nophoneMany professionals are now creating games and rules to ensure that technology addiction doesn’t disrupt their personal lives.

Have you heard of phone stacking? It works like this: You and your friends are at a restaurant. You all put your cell phones in the center of the table. Whoever is the first to look at his or her phone pays the bill.

Not a bad idea, considering the now-typical behavior in restaurants. People don’t look at each other. They look down at their phones. They could be sending emails, texting, banking, or tweeting about their entrees. Who knows? What’s certain, however, is that they’re not focused on the human beings with whom they’ve arranged to spend time.

What’s wrong with the picture when we must play games in order to engage in conversation? Sounds misguided to me. But I guess it’s better than the alternative.

In the New York Times article, “Step Away From the Phone,” author Caroline Tell writes:

As smartphones continue to burrow their way into our lives, and wearable devices like Google Glass threaten to erode our personal space even further, overtaxed users are carving out their own device-free zones with ad hoc tricks and life hacks.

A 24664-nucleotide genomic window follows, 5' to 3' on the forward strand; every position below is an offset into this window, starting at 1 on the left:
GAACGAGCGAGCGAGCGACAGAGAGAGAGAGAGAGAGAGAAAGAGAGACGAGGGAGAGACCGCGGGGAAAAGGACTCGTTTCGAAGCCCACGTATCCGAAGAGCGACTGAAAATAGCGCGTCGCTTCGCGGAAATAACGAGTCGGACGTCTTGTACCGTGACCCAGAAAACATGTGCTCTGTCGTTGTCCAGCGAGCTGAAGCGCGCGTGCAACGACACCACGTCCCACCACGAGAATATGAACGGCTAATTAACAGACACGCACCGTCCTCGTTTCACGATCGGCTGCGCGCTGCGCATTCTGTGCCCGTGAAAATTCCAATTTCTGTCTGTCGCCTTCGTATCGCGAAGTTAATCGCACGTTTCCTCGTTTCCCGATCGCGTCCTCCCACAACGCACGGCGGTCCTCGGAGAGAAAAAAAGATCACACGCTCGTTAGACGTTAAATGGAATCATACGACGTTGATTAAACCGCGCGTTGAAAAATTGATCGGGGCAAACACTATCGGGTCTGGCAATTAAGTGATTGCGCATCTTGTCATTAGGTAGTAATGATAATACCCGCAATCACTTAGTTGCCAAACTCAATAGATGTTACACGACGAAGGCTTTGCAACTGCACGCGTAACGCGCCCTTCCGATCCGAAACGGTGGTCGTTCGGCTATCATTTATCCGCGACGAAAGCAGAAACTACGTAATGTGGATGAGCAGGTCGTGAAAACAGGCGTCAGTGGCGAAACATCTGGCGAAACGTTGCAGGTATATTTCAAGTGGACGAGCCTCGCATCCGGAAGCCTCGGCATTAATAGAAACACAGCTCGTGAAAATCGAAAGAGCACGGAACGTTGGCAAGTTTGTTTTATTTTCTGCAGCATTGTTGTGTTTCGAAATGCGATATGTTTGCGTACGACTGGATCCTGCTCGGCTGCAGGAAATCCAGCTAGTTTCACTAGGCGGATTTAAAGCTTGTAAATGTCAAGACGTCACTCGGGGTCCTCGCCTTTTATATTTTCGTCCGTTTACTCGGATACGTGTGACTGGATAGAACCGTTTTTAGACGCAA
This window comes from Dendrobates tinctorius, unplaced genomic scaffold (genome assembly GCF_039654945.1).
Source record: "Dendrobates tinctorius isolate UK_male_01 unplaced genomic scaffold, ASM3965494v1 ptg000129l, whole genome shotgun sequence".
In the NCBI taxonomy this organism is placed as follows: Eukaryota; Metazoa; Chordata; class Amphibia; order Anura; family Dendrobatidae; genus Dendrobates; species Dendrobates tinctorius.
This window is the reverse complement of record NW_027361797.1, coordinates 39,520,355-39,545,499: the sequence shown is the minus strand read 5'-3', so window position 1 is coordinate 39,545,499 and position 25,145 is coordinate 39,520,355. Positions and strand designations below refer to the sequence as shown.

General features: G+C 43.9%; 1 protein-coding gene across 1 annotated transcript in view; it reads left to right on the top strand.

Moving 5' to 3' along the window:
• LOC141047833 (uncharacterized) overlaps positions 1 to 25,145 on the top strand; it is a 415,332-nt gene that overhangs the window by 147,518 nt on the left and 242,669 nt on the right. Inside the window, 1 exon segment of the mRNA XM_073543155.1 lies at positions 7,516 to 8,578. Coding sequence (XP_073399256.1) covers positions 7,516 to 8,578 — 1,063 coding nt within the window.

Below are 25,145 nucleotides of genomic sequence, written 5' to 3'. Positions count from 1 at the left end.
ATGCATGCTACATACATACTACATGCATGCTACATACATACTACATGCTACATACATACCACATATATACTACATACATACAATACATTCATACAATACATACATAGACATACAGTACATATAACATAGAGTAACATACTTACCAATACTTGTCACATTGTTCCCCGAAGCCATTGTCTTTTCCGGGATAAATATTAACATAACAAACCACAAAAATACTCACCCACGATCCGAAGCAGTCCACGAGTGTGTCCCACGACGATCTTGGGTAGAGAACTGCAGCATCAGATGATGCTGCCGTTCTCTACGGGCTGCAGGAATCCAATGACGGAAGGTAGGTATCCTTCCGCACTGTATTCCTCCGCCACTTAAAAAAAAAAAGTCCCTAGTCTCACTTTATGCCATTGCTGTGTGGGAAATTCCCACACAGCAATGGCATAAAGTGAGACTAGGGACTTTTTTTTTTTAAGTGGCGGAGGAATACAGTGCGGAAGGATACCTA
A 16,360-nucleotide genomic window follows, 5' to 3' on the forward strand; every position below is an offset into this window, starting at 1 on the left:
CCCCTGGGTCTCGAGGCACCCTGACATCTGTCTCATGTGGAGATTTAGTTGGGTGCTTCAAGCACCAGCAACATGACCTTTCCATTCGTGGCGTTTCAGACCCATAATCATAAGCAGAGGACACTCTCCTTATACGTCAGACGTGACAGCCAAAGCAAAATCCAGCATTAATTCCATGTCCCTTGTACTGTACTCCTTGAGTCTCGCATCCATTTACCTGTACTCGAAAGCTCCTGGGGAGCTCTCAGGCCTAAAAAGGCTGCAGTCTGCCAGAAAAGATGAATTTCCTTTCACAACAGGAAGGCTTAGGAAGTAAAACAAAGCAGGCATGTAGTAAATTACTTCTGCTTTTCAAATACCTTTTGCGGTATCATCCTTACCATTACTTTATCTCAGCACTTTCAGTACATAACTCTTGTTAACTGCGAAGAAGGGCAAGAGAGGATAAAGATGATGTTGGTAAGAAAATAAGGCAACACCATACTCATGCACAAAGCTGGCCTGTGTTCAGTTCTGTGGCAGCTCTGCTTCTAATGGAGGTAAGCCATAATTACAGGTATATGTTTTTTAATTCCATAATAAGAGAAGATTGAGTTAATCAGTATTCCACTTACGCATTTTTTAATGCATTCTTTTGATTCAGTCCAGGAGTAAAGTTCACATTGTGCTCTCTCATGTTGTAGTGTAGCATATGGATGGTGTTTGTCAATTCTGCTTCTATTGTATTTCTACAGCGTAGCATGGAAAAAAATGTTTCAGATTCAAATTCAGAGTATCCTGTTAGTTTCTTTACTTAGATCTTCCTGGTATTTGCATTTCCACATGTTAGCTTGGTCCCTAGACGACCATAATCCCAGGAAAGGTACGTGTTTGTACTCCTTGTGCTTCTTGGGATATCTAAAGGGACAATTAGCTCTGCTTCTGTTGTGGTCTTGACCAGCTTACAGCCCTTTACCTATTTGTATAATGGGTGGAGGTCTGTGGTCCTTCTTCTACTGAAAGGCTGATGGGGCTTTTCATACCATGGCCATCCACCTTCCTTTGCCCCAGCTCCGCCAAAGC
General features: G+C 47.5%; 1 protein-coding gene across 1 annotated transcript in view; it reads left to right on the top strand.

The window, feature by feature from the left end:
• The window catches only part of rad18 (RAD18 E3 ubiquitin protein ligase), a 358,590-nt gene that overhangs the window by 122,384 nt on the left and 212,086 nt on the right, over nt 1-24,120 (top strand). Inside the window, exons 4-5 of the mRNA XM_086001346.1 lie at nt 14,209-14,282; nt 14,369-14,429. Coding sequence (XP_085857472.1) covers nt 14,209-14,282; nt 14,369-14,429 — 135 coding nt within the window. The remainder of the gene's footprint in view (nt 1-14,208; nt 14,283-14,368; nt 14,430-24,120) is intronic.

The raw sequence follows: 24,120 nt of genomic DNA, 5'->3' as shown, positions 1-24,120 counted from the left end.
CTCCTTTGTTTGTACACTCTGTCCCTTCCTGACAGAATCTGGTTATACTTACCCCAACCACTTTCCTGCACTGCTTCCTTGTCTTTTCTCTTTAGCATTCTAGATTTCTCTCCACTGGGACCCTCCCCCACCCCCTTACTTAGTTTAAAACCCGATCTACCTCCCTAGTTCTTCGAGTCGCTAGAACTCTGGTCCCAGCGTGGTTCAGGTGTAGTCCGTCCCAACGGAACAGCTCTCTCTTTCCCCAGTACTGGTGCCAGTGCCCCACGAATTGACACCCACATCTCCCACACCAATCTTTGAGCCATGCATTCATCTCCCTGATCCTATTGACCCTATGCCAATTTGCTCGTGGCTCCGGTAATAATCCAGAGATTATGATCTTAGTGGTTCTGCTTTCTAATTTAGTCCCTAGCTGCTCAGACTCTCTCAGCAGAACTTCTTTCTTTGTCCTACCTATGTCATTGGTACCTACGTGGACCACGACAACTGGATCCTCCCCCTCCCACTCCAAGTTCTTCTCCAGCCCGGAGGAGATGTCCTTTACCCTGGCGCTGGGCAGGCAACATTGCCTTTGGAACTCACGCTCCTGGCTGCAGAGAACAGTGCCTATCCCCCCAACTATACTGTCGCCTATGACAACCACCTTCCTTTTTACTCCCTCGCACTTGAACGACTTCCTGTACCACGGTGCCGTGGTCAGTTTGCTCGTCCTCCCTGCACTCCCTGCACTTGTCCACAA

Whether it’s a physical barrier (no iPads at the dinner table) or a conceptual one (turn off devices by 11 p.m.), users say these weaning techniques are improving their relationships — and their sanity.

Read the rest of this article for tips on how and when to put away your devices.

Plus, for more on how technology addiction can ruin your sales career, check out my new book, Pick Up the Damn Phone!: How People, Not Technology, Seal the Deal—now available on Amazon and at Barnes & Noble. Or get the digital version for your Kindle or Nook.

Comment Here

What rules do you have in place to ensure that you prioritize people over technology?